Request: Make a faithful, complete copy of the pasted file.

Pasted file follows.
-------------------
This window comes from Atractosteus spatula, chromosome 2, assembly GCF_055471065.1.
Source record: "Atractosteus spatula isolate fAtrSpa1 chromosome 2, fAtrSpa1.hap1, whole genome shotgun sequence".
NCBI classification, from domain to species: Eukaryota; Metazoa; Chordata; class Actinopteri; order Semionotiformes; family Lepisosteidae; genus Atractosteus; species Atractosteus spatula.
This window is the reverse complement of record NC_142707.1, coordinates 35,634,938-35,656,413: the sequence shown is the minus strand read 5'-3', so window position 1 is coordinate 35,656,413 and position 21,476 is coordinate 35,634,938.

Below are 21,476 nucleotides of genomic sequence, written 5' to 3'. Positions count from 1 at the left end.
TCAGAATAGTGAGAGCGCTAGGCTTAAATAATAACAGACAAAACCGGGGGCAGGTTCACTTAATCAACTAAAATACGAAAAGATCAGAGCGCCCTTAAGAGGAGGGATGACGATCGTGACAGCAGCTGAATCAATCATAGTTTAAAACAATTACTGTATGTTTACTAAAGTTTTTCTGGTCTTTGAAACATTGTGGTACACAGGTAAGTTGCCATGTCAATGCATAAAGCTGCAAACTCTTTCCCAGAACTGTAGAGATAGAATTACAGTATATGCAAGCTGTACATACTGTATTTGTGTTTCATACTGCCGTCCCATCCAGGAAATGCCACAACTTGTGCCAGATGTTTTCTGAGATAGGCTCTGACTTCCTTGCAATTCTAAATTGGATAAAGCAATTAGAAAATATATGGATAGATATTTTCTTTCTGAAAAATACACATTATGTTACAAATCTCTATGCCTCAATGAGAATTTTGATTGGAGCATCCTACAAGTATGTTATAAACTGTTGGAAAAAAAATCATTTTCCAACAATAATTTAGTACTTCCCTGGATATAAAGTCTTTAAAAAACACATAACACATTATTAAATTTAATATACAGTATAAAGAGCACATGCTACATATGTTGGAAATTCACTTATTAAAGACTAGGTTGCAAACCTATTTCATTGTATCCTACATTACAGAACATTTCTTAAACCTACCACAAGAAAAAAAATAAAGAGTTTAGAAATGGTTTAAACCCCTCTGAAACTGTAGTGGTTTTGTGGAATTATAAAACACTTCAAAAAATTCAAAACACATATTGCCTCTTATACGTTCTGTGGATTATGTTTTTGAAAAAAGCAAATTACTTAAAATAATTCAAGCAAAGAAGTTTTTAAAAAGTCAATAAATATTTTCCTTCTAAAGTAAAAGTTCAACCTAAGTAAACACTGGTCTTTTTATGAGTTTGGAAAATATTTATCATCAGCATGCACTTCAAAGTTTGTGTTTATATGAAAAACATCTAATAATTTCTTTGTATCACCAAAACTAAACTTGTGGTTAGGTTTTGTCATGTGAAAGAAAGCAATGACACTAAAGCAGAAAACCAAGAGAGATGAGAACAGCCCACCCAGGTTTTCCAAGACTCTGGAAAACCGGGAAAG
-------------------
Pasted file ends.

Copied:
This window comes from Atractosteus spatula, chromosome 2, assembly GCF_055471065.1.
Source record: "Atractosteus spatula isolate fAtrSpa1 chromosome 2, fAtrSpa1.hap1, whole genome shotgun sequence".
NCBI classification, from domain to species: Eukaryota; Metazoa; Chordata; class Actinopteri; order Semionotiformes; family Lepisosteidae; genus Atractosteus; species Atractosteus spatula.
This window is the reverse complement of record NC_142707.1, coordinates 35,634,938-35,656,413: the sequence shown is the minus strand read 5'-3', so window position 1 is coordinate 35,656,413 and position 21,476 is coordinate 35,634,938.

Below are 21,476 nucleotides of genomic sequence, written 5' to 3'. Positions count from 1 at the left end.
TCAGAATAGTGAGAGCGCTAGGCTTAAATAATAACAGACAAAACCGGGGGCAGGTTCACTTAATCAACTAAAATACGAAAAGATCAGAGCGCCCTTAAGAGGAGGGATGACGATCGTGACAGCAGCTGAATCAATCATAGTTTAAAACAATTACTGTATGTTTACTAAAGTTTTTCTGGTCTTTGAAACATTGTGGTACACAGGTAAGTTGCCATGTCAATGCATAAAGCTGCAAACTCTTTCCCAGAACTGTAGAGATAGAATTACAGTATATGCAAGCTGTACATACTGTATTTGTGTTTCATACTGCCGTCCCATCCAGGAAATGCCACAACTTGTGCCAGATGTTTTCTGAGATAGGCTCTGACTTCCTTGCAATTCTAAATTGGATAAAGCAATTAGAAAATATATGGATAGATATTTTCTTTCTGAAAAATACACATTATGTTACAAATCTCTATGCCTCAATGAGAATTTTGATTGGAGCATCCTACAAGTATGTTATAAACTGTTGGAAAAAAAATCATTTTCCAACAATAATTTAGTACTTCCCTGGATATAAAGTCTTTAAAAAACACATAACACATTATTAAATTTAATATACAGTATAAAGAGCACATGCTACATATGTTGGAAATTCACTTATTAAAGACTAGGTTGCAAACCTATTTCATTGTATCCTACATTACAGAACATTTCTTAAACCTACCACAAGAAAAAAAATAAAGAGTTTAGAAATGGTTTAAACCCCTCTGAAACTGTAGTGGTTTTGTGGAATTATAAAACACTTCAAAAAATTCAAAACACATATTGCCTCTTATACGTTCTGTGGATTATGTTTTTGAAAAAAGCAAATTACTTAAAATAATTCAAGCAAAGAAGTTTTTAAAAAGTCAATAAATATTTTCCTTCTAAAGTAAAAGTTCAACCTAAGTAAACACTGGTCTTTTTATGAGTTTGGAAAATATTTATCATCAGCATGCACTTCAAAGTTTGTGTTTATATGAAAAACATCTAATAATTTCTTTGTATCACCAAAACTAAACTTGTGGTTAGGTTTTGTCATGTGAAAGAAAGCAATGACACTAAAGCAGAAAACCAAGAGAGATGAGAACAGCCCACCCAGGTTTTCCAAGACTCTGGAAAACCGGGAAAG